In its standard configuration, Jekyll turns a folder full of text files into a website full of (something like) blog posts. But unlike typical Jekyll blogs, each of my drafts is its own Git repository, instead of just a single text file. This lets me keep track of changes to each draft separately, and to collaborate with other writers/editors on a post-by-post basis. To make this work, I’ve written a kludgy Jekyll plugin1 that I’ve named Gekyll. This plugin changes the Jekyll workflow in two keys ways:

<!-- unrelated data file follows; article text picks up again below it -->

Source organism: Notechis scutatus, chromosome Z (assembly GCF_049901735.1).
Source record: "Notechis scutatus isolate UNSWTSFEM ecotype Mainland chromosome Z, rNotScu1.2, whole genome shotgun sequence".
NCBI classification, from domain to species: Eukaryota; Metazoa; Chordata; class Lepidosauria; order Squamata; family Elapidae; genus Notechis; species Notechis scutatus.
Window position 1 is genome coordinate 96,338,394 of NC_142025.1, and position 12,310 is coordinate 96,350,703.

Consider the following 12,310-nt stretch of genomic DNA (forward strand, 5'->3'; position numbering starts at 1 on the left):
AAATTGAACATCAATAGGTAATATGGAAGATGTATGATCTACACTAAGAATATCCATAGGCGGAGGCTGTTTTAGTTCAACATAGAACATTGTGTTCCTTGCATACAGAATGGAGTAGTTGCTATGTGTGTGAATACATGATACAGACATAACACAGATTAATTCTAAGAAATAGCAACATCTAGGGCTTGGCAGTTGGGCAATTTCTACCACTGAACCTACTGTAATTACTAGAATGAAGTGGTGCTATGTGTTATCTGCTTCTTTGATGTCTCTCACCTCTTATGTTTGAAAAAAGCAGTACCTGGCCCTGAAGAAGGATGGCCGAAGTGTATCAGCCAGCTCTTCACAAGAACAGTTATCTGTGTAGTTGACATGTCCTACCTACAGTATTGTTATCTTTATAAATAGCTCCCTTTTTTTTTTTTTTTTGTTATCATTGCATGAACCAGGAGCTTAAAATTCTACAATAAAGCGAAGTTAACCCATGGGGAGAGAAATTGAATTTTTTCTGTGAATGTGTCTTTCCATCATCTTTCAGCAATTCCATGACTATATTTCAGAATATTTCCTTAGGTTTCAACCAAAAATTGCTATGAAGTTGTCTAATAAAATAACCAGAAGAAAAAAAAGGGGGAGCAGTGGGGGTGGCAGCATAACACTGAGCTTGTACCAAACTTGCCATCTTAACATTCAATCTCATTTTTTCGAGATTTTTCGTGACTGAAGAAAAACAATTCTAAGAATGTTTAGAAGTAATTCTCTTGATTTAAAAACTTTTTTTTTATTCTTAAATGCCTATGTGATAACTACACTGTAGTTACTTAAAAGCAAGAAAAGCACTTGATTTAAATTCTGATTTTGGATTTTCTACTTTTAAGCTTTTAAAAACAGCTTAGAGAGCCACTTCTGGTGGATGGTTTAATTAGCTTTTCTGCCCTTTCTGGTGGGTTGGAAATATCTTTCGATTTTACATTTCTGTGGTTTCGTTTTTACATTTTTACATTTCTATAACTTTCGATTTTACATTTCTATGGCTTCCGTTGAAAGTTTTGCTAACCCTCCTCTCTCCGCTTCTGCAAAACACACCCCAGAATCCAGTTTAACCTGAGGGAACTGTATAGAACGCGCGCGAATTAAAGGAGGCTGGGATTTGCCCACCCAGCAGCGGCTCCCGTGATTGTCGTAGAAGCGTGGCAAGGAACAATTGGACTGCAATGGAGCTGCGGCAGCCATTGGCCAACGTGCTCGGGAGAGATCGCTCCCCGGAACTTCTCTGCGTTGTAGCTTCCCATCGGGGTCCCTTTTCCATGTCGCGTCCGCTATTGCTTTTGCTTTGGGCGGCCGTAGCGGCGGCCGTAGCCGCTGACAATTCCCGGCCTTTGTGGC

Rather than use standalone text files, Gekyll ingests Git repositories, each corresponding to a post and each containing at least one such text file. The Grit library for Ruby, conveniently maintained by Jekyll’s lead developer, helps.
And rather than spit out only an HTML document for each post, Gekyll also renders the following files: a
git clone-able copy of the raw repo; the “raw” representations of the latest versions of each file in the repository; a JSON file representing each Git commit; and additional JSON files for each diff each of those commits.
On January 14, 2013, I released version 0.0.1 of Gekyll on GitHub. If you’d like to incorporate Gekyll into your Jekyll project, but are having trouble with it, don’t hesitate to drop me a line.
Before mid-January 2013, it was an even-kludgier modification of the Jekyll library itself. ↩